Designed by: Lina Widerspick, Famke Baeuerle, Patrick Mueller, Jakob Keck   Group: iGEM19_Tuebingen   (2019-10-14)

Exendin-4 (GLP-1 analogue) with secretion signal

Exendin-4 is an analogue of H. suspectum to human GLP-1. Here with secretion signal (KR 1020120130606-A/1: Secretion signal peptide linked Exendin-4 gene transduced pancreatic islet cluster for treatment of type I diabetes). It is known to increase the release of Insulin from beta cells of the pancreas.


In the iGEM Team Tübingen 2019 project, Exendin-4 was used as a therapeutic for the treatment of Type 2 Diabetes mellitus with probiotics. Exendin-4 is, in contrast to its human analogue more stable and not as easily degraded by DPP-IV peptidase. Thus, a suitable candidate for a therapeutic.

Usage and Biology

Exendin-4 is used as a treatment for Type 2 Diabetes mellitus. Its human analogue gLP-1 originates from the prepeptide proglucagon, which is cleaved into, among others, GLP-1 (1-37) by prohormone convertase 1 (PC1) (Lim et al. 2006). The inactive GLP-1 (1-37) is then processed into its active form GLP-1 (7-37) by an endopeptidase. This active form is secreted and diffuses across the basal lamina and enters the lamina propria, where it is taken up into the capillaries, reaching the circulatory system (Lim et al. 2006).The glucagon like peptide binds to a GPCR on the pancreatic beta cells, which will cause an intracellular cascade activating an Adenylate Cyclase. If ATP is available within the cell, which means if the cell has already taken up sugar and run through glycolysis, cAMP will be produced (Jens Juul Holst, 2007). Overall, this will result in prolonged depolarization and calcium ion influx and consequently more secretion of insulin from the beta cells (Jens Juul Holst, 2007). This increase in insulin secretion can overcome the relative lack of insulin in the periphery of Type 2 Diabetes mellitus(Jens Juul Holst, 2007).

Exendin-4 and GLP-1 do not only have a direct effect on the pancreas, but also decrease gastrointestinal motility and secretion, hunger and the emptying of the stomach, thus helping in weight reduction (Jens Juul Holst, 2007). Additionally, they are considered to be cardioprotective(Jens Juul Holst, 2007). This is very important for the therapy, since many cases of Type 2 DM are caused by an unhealthy lifestyle and obesity(Jens Juul Holst, 2007).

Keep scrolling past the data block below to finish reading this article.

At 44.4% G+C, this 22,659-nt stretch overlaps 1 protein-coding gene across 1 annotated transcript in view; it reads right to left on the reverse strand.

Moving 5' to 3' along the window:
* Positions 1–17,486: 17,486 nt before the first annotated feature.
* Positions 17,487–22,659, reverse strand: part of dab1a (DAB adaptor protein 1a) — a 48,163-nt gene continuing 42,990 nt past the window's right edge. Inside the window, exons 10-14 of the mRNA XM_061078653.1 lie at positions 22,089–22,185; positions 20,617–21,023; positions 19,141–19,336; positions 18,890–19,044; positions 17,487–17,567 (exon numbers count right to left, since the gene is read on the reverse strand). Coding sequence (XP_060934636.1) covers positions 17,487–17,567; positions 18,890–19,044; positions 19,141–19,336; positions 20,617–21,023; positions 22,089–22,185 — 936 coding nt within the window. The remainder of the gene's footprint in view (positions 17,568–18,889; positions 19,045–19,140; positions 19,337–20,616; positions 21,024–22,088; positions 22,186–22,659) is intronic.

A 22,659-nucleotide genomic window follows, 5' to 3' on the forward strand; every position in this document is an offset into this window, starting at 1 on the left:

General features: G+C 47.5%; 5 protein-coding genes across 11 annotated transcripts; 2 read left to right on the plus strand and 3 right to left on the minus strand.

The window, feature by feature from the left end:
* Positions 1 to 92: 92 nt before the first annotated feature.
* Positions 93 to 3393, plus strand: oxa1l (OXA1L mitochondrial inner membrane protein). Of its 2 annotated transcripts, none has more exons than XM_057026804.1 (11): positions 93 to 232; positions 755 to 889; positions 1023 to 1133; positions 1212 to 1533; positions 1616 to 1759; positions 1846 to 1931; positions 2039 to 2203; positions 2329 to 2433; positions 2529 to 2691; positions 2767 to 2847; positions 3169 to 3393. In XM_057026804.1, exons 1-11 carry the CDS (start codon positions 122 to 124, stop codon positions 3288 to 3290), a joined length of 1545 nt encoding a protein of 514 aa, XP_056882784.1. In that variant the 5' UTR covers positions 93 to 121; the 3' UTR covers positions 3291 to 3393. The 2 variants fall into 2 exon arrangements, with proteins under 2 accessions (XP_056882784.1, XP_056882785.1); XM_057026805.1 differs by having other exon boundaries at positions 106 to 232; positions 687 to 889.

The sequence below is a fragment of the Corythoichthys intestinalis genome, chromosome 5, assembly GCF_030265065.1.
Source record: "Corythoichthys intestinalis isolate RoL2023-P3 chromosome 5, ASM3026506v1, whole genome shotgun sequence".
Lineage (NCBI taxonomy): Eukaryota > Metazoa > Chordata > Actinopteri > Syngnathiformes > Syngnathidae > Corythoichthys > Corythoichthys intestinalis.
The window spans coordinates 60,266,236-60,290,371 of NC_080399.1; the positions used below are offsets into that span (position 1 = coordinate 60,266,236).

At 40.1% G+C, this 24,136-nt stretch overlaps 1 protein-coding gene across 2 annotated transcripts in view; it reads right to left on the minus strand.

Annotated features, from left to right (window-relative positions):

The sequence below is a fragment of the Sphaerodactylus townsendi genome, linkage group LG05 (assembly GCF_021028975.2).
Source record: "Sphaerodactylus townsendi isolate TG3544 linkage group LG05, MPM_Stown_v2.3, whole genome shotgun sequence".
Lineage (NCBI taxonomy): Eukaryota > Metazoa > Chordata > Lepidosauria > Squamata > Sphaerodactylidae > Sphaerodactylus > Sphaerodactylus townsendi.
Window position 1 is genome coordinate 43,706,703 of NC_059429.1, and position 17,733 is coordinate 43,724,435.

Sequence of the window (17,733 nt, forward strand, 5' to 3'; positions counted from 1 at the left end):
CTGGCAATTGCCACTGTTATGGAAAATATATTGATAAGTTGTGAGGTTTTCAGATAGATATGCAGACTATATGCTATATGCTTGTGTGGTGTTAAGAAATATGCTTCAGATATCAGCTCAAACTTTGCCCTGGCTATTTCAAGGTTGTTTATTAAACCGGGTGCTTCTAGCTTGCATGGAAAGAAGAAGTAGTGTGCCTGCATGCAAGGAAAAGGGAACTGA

IISER_Bhopal 2020

(Author: Priya Sharma)

Exendin-4 was discovered in the venom of a poisonous lizard known as Gila monster (Heloderma suspectum) and was similar in both structure and function to GLP-1. The Exendin-4 molecule is resistant to dipeptidyl peptidase. It has a half-life of about 26 minutes in humans after intravenous infusion which is significantly higher than the half-life of active GLP-1 molecule (1–2 minutes) in humans. [5] The PI3K/Akt/mTOR pathway is closely related to development of resistance to enzalutamide treatment in prostate cancer cells. The pathway is activated in response to enzalutamide treatment of prostate cancer cells. Exendin-4 suppresses the PI3K/Akt/mTOR pathway and inhibits the growth of prostate cancer cells. [6] Exendin‐4 antagonizes enzalutamide induced invasion and migration of prostate cancer cells thus alleviated resistance to enzalutamide. Exendin‐4 along with enzalutamide might prove more effective for patients with advanced prostate cancer. [7]

We added the stop codon and codon optimized the existing sequence for expression in Escherichia coli (Part name: BBa_K3450020).

Sequence and Features

Assembly Compatibility:
  • 10
  • 12
  • 21
  • 23
  • 25
  • 1000


  1. Holst, Jens Juul. The physiology of glucagon-like peptide 1. Physiological reviews 87.4 (2007): 1409-1439.
  2. KR 1020120130606-A/1: Secretion signal peptide linked Exendin-4 gene transduced pancreatic islet cluster for treatment of type I diabetes
  3. Lim, Gareth E., Brubaker, Patricia L. Glucagon-Like Peptide 1 Secretion by the L-Cell. (2006). 10.2337/db06-S020. Diabetes. p. S70-S77
  4. Copley, Kathrin, et al. "Investigation of exenatide elimination and its in vivo and in vitro degradation." Current drug metabolism 7.4 (2006): 367-374.
  5. Simonsen, L., Holst, J.J. & Deacon, C.F. Exendin-4, but not glucagon-like peptide-1, is cleared exclusively by glomerular filtration in anaesthetised pigs. Diabetologia 49, 706–712 (2006).
  6. He W, Li J. Exendin-4 enhances radiation response of prostate cancer. The Prostate. 2018;1–9.
  7. He W, Shao Y, Yu Y, Huang W, Feng G, Li J. Exendin‐4 enhances the sensitivity of prostate cancer to enzalutamide by targeting Akt activation. The Prostate. 2020;1–9.